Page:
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Friday, November 7, 2008

Gay Marriage and Federalism

With gay marriage bans passing in three states (Prop 8 passing in California, Prop 102 in Arizona and Prop 2 in Florida), the issue of gay marriage seems to have taken a new turn. Surprisingly, California voters defied the California Supreme Court and overruled their ruling from earlier this year, even with the Governor supporting the decision. The question this and the other voter-backed propositions bring up is how are we to reconcile a very motivated gay movement with the will of the voters of 41 states? The answer has always been there: federalism.

The US Constitution gives the federal government certain powers and delegates all other powers to the states through the Ninth and Tenth Amendments. For the most part. social issues have been a state matter. Abortion and gay marriage have put major pressure on federalism and its advocates. Roe v Wade forced every state to allow abortion through a very expansive reading of the Equal Protection Clause of the Fourteenth Amendment. This reading has led to other expansive rulings like Kelo (making eminent domain no longer just a public need tool). California's own expansive reading of the Equal Protection Clause was the basis of the California Supreme Court's ruling making gay marriage legal. This precedent may be the basis of any gay marriage case taken to the Supreme Court. Other than the destruction of federalism, a SCOTUS ruling that forces gay marriage nationwide would ignite a new front in the culture war that already has some very nasty battles.

It may not make any gay marriage advocates happy, but federalism is the best way to get what they want. Focusing on more liberal/libertarian states would create havens for gay marriage, just as some states have more conservative/libertarian gun laws than other states. This is the beauty of federalism: a nation united, but as diverse as the Amazon jungle. Some states may have full and equal straight/gay marriage, some states may have separate-but-equal marriage/unions and some states may outright ban gay marriage. That's how it is.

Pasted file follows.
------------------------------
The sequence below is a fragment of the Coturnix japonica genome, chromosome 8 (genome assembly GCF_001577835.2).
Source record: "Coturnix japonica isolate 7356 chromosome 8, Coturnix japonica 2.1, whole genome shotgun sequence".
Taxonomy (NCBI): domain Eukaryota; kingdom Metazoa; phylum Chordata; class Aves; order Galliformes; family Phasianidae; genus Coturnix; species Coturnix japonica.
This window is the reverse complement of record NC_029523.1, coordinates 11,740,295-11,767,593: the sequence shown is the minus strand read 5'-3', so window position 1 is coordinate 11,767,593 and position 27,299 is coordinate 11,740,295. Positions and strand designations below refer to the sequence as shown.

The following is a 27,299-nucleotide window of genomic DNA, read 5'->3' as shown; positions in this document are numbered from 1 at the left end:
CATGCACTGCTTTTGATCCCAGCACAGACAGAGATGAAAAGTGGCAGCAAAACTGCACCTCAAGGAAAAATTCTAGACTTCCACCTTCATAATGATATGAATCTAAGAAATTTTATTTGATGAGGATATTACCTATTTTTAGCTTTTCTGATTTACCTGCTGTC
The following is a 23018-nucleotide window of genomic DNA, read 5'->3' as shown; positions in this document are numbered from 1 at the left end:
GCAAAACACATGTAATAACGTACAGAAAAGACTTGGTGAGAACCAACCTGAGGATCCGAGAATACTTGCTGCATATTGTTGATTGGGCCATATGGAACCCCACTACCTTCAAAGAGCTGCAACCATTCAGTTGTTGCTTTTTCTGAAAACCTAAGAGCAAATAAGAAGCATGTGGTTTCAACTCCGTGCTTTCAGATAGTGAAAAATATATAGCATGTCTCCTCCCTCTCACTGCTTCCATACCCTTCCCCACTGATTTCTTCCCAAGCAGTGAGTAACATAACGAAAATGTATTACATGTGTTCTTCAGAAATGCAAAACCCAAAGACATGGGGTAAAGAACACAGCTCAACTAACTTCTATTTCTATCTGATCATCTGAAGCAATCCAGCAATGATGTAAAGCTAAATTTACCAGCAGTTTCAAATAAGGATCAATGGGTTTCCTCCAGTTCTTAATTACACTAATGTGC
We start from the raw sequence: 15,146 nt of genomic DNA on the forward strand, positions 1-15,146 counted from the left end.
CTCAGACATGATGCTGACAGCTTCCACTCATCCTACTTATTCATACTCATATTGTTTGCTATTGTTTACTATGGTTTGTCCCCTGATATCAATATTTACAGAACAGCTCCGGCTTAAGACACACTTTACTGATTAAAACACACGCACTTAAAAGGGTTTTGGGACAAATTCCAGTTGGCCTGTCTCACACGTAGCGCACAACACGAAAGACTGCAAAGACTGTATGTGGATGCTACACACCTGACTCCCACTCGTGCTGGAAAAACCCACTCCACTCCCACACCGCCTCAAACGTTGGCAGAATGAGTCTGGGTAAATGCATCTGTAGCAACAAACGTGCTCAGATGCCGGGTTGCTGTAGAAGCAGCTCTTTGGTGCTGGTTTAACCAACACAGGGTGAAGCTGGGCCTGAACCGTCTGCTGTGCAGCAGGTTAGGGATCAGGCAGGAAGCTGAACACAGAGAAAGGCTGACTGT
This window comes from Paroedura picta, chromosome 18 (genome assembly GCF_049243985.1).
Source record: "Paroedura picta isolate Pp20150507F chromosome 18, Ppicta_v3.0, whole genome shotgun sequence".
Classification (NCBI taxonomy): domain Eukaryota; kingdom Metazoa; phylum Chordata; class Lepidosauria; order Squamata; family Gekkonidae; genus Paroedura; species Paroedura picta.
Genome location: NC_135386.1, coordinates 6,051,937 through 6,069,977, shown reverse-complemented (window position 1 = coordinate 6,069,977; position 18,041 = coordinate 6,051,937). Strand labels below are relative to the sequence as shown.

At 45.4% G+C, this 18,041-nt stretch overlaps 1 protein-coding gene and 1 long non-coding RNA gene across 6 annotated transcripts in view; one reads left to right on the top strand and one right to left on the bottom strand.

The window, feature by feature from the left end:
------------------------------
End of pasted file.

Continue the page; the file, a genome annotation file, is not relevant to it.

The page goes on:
Marriage isn't race. Anyone who equates the civil rights movement of the 50s and 60s to gay marriage is making a false analogy. The oppression in the South during that time was in violation of the 14th Amendment. Marriage, unlike voting, is not a right, it's a privilege regulated and licensed by each state. As such, each state's voters, through their legislature, determine their social structure for which marriage is a part of. If a state wants to protect gay marriage, they need to amend their state's constitution through the legislature, not force it through judges that may forget what their job is.

I'm all for gay marriage. I think gay couples who wish to make the pledge of marriage and build a family should be allowed to, but not at the expense of the foundation of our nation's political structure. It's not worth giving a future president and/or congress unlimited powers through the courts because gays couldn't handle working within the framework that has created the most diverse, most stable nation on Earth.

Cross-posted at Conservative Underground

1 comment:

SPender said...

Prop 8 has nothing to do with the US Constitution. It is a State issue regarding the amendment OR revision of the CA Constitution. The Voters can amend the constitution by a simple majority vote, BUT if Prop 8 is judged by the courts to be a Constitutional revision, it will be rejected and turned over to the State Congress where Prop 8 must pass by 2/3. Currently, activists will challenge Prop 8 as being a Constitutional revision, so that it is rejected and turned over to the CA Congress where it will fail.